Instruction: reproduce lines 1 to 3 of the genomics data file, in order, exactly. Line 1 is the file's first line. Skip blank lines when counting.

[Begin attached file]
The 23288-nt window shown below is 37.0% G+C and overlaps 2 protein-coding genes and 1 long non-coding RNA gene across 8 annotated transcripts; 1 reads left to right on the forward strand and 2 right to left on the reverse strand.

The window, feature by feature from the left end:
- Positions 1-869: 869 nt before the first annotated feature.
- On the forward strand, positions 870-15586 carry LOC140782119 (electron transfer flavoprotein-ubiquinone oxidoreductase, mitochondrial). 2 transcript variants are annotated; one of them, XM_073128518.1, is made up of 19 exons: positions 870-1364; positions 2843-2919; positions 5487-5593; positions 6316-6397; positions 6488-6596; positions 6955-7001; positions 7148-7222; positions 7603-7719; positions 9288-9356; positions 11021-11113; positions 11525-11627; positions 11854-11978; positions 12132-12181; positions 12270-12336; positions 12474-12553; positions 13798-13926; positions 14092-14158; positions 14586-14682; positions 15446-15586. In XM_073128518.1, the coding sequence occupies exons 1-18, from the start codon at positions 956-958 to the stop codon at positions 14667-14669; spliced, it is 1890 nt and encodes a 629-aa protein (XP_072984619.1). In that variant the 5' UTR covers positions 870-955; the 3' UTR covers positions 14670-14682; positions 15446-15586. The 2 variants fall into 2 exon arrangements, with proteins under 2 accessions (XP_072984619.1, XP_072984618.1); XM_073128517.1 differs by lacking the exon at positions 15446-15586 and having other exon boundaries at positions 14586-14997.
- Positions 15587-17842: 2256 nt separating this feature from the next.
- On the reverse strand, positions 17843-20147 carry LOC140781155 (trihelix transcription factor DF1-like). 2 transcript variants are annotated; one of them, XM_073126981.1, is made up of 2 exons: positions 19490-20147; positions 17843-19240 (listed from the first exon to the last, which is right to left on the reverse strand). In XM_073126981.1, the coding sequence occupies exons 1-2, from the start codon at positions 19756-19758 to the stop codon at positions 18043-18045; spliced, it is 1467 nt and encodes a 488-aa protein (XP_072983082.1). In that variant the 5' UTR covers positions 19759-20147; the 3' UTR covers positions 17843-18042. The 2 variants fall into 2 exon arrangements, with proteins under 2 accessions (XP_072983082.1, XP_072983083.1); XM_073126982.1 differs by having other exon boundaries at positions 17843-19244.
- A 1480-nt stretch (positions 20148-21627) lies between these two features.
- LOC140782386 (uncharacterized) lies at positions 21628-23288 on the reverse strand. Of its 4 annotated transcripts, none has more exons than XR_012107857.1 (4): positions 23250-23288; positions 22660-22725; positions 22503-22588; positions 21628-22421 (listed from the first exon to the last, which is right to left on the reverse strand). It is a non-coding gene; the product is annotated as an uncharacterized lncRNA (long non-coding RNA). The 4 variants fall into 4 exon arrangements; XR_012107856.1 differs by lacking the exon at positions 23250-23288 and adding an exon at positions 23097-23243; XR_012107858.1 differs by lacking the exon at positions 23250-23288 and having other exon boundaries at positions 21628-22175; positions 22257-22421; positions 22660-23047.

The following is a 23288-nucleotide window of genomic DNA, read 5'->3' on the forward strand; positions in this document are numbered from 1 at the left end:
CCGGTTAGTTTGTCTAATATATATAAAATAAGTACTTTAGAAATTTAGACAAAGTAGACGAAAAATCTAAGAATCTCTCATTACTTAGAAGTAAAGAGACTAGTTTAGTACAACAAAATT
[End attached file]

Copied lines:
The 23288-nt window shown below is 37.0% G+C and overlaps 2 protein-coding genes and 1 long non-coding RNA gene across 8 annotated transcripts; 1 reads left to right on the forward strand and 2 right to left on the reverse strand.

The window, feature by feature from the left end:
- Positions 1-869: 869 nt before the first annotated feature.